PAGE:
France: The Senate takes legal action in the investigation of consulting companies

PARIS, March 25 (Reuters) – The Senate said on Friday it had taken legal action on suspicion of false testimony as part of a commission of inquiry into the influence of consulting firms on public policy.

France’s upper house of parliament says in a statement that during a sworn hearing before the commission of inquiry, a McKinsey associate director said last January that the firm paid corporation tax in France.

But according to the Senate, an investigation by senators showed that the consultancy “has not paid corporate tax in France for at least 10 years”.

“These facts were supported by two documentary and on-site checks carried out at the Ministry of Economy and Finance,” adds the upper house.

“In respect of the separation of powers, it is now up to the courts to rule on this report”, continues the Senate.

Asked by Reuters, McKinsey did not immediately comment on the Senate’s decision to take legal action.

A spokesperson for the firm referred to a statement issued last week in which McKinsey said it had paid “around 422 million euros in taxes and social charges” between 2011 and 2020.

“The firm is subject to corporation tax in France, and has paid this tax in the years the firm has made a profit in France,” McKinsey said.

“As regards transfer pricing, McKinsey has an approach which is not specific to France and which applies to the various countries where it is present. This approach is known to the French tax administration”, continues the firm. , who says he is at the disposal of the Senate inquiry committee for any clarification.

Asked about franceinfo, government spokesman Gabriel Attal said the use of consulting firms was frequent in the public sphere, while indicating that a judicial investigation targeting McKinsey was underway, without giving further details. .

“There has always been recourse to consulting firms. (…) And indeed, there is an increase in expert firms to which the State has resorted during the health crisis to support the deployment of the campaign of vaccination, in particular,” said Gabriel Attal.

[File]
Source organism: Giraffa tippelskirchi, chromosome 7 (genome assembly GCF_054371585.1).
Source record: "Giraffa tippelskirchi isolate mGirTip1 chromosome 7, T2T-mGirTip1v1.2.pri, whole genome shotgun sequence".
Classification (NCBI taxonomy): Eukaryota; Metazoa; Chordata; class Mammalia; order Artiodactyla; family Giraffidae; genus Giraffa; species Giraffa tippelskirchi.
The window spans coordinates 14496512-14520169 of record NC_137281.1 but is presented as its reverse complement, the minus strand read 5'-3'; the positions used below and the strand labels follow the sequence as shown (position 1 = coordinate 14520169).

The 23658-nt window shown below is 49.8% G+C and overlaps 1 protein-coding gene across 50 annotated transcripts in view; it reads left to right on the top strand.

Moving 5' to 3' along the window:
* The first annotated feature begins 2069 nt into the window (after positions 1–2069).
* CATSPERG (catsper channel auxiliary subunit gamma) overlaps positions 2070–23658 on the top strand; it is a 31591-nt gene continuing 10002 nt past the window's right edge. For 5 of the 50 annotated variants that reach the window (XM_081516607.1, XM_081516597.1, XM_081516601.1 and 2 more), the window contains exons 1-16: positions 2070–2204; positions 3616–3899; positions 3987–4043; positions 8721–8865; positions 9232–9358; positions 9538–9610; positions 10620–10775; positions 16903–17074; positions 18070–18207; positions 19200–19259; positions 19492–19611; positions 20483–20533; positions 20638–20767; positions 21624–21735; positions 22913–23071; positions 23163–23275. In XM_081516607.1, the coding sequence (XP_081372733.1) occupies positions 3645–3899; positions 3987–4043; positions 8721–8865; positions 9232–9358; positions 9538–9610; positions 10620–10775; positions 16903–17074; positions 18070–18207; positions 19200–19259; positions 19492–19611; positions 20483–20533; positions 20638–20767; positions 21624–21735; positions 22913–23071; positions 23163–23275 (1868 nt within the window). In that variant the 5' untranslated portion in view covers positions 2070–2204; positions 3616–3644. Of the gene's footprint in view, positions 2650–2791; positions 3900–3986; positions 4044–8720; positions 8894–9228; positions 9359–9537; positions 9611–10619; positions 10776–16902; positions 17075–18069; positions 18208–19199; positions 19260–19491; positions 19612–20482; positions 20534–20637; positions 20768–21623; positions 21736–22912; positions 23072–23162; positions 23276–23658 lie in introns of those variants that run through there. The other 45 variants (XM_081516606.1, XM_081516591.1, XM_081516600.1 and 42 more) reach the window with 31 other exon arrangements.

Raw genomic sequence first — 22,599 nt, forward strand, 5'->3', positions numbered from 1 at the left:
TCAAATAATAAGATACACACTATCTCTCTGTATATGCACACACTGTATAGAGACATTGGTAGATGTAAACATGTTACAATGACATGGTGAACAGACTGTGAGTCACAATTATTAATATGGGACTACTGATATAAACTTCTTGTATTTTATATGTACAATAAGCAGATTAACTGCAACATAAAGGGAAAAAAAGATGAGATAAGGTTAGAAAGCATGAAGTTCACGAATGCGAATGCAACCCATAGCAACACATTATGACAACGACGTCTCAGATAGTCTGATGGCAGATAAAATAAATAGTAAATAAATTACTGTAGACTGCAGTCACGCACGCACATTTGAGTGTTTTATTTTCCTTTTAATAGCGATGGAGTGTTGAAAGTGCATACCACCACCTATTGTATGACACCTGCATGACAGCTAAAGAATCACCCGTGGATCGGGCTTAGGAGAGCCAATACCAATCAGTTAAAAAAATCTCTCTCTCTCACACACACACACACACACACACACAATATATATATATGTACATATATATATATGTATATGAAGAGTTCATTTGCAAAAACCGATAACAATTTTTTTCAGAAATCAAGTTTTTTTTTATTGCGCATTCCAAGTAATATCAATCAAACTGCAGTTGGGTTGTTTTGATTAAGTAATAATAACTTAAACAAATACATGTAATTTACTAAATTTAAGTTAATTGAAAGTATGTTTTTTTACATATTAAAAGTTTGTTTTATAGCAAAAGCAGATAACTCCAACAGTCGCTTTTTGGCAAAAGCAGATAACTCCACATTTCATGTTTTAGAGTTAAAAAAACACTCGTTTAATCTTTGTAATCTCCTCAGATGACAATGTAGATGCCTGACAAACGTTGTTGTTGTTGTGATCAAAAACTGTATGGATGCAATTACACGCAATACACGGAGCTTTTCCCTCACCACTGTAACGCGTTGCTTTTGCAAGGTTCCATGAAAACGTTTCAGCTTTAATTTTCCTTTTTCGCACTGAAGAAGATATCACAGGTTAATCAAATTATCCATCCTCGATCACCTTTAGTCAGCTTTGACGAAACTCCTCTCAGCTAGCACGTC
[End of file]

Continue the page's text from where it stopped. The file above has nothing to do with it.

“Does that mean that we consider that the use of experts can or must be done without a framework? Obviously not. And the PR (President of the Republic, editor’s note) had the opportunity to recall it: he It has to be done sparingly,” added the government spokesman.

In a report made public on March 16, the Senate announced that the French State had spent more than one billion euros on consulting services last year.

“These expenses have more than doubled since 2018, which questions both our vision of the State and its sovereignty in the face of private firms and the proper use of our public funds”, underlines the senatorial commission of inquiry.

“Whole sections of public policy have been outsourced to private firms: health crisis, reform of legal aid, road radars, evaluation of the national health strategy”, she continues.

“The use of consultants has thus become a reflex for a State which sometimes gives the impression that it ‘no longer knows how to do’, despite the dedication of its own agents”, we can still read. (Report Sarah Morland, Tassilo Hummel, Matthieu Protard and Nicolas Delame, edited by Jean-Michel Bélot)

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